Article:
Barr also announced a new protocol for executions that involved a single drug, pentobarbital, instead of the three-drug cocktail that was originally being used. The three-drug procedure prompted lawsuits following some botched executions.
“By granting the preliminary injunction, the court has made clear that no execution should go forward while there are still so many unanswered questions about the government’s newly announced execution method,” Shawn Nolan, an attorney for the men facing execution, told The New York Times.
Who Else’s Executions Were Halted and Why Were Their Crimes Tried at the Federal Level?
In 1972, in its opinion of Furman v. Georgia, the Supreme Court ruled the federal death penalty was unconsitutional. Federal execution was reinstated, however, in 1988 and expanded to include about 60 offenses in 1994. The last federal execution was carried out in 2003, when Louis Jones, a decorated Gulf War veteran, was executed for the kidnapping and murder of 19-year-old Pvt. Tracie Joy McBride.
Here’s a look at the other four death row inmates who saw their executions stalled by the ruling:
Daniel Lewis Lee: The 46-year-old white supremacist was convicted of killing an Arkansas couple, William Mueller and Nancy Mueller, and Nancy’s 8-year-old daughter, Sarah Powell. Lee and Chevie Kehoe broke into the family’s home in 1996, suffocated the three victims and threw them into the Illinois Bayou. Despite Lee being convicted of all three murders, Kehoe reportedly killed the youngest victim, The New York Times reported. Lee’s case was a federal one because Lee was convicted of murder to aid racketeering, a federal offense. Federal prosecutors said Lee and Kehoe murdered the family in a bid to steal a large cache of guns and $50,000 cash in order to establish whites-only nation, according to the Arkansas Democrat-Gazette. His execution was originally scheduled for December 9.
Wesley Ira Purkey: The 67-year-old was convicted after he kidnapped, raped and brutally murdering a 16-year-old girl named Jennifer Long in 1998. Purkey kidnapped Long in Kansas City, Missouri and brought her back to his home in Lansing, Kansas. There he repeatedly raped her, killed her, dismembered her body and then burned her remains, The Kansas City Star reported. Purkey also bludgeoned 80-year-old Mary Ruth Bales of Kansas City, Kansas with a claw hammer. Because Purkey transported Long across state lines, his case fell under federal jurisdiction. He was scheduled for execution on December 13.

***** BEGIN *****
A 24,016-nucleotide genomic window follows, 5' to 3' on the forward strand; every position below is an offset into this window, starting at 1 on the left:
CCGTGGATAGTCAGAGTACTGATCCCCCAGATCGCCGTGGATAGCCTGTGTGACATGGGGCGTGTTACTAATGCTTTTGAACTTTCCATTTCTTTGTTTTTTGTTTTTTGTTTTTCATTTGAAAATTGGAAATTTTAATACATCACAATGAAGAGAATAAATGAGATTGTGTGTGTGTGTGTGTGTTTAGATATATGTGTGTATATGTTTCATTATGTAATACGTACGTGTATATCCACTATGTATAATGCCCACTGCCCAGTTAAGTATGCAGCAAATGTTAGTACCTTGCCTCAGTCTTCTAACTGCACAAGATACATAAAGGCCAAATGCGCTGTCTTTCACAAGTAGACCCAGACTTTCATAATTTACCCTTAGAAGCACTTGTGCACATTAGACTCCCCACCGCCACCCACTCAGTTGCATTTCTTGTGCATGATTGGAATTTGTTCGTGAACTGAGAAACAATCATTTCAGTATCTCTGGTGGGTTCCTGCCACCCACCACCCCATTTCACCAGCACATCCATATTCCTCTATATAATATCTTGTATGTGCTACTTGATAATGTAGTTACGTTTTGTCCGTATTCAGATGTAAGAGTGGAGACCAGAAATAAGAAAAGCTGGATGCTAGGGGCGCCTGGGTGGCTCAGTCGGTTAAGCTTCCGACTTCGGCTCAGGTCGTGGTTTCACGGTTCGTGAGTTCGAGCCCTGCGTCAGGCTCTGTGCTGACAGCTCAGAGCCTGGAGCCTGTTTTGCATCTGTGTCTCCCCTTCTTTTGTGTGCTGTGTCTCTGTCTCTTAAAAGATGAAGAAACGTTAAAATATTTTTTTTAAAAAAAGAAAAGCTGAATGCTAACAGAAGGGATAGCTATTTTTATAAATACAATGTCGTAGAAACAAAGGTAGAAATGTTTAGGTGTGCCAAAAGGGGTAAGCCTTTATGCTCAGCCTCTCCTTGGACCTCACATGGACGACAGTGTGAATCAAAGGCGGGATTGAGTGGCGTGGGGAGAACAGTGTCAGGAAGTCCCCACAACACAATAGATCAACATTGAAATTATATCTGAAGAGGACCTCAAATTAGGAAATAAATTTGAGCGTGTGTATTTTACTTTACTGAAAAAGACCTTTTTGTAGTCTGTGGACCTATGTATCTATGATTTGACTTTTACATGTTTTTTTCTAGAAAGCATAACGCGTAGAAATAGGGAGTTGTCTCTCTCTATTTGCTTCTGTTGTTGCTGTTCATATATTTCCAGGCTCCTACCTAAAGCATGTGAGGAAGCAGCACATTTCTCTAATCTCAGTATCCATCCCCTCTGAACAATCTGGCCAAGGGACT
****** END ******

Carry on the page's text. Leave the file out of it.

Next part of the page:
Alfred Bourgeois: The 55-year-old Louisiana trucker was sentenced to death in 2004 for torturing and murdering his 2-year-old daughter at a Naval Air Station Corpus Christi in 2002. According to The Dallas Morning News, the day of the toddler’s murder, she accidentally tipped over her potty training chair in her father’s 18-wheeler, prompting him to fly into a rage. He then slammed his daughter’s head into the truck window. Bourgeois case fell under federal jurisdiction because it occurred on a naval base. He was originally scheduled to be executed on January 13, 2020.
Dustin Lee Honken: The 51-year-old was convicted of killing five people, including two girls aged 6 and 10. Honken shot and killed two men, Terry DeGeus and Gregory Nicholson, who were set to testify against him in a 1993 drug trial, as well as Nicholson’s girlfriend and the mother of the two girls, Lori Duncan. The Des Moines Register reported that Honken hid the bodies in northern Iowa and were not found for four years. Although Iowa does not have the death penalty, Honken was convicted of 17 federal crimes, including tampering with witnesses, conspiracy to commit murder and several counts of the kingpin statute. His execution was scheduled for January 15, 2020.
What Can Be Done
There is a growing sentiment against the death penalty in the U.S. and around the world. Support for the death penalty in the U.S. hit a four-decade low in 2016, according to Pew Research Center. However, it experienced a slight uptick in 2018.
Several non-profit organizations continue to advocate for the end of capital punishment. To learn more about abolishing the death penalty visit Amnesty Internationaland take action with the National Coalition to Abolish the Death Penalty.
About the Author
Nicole Rojas is a breaking news writer for The North Star. She has published in various venues, including Newsweek, GlobalPost, IHS Jane’s Defence Weekly, and the Long Island Post. Nicole graduated from Boston University in 2012 with a degree in print journalism. She is an avid world traveler who recently explored Asia, Australia and the Americas.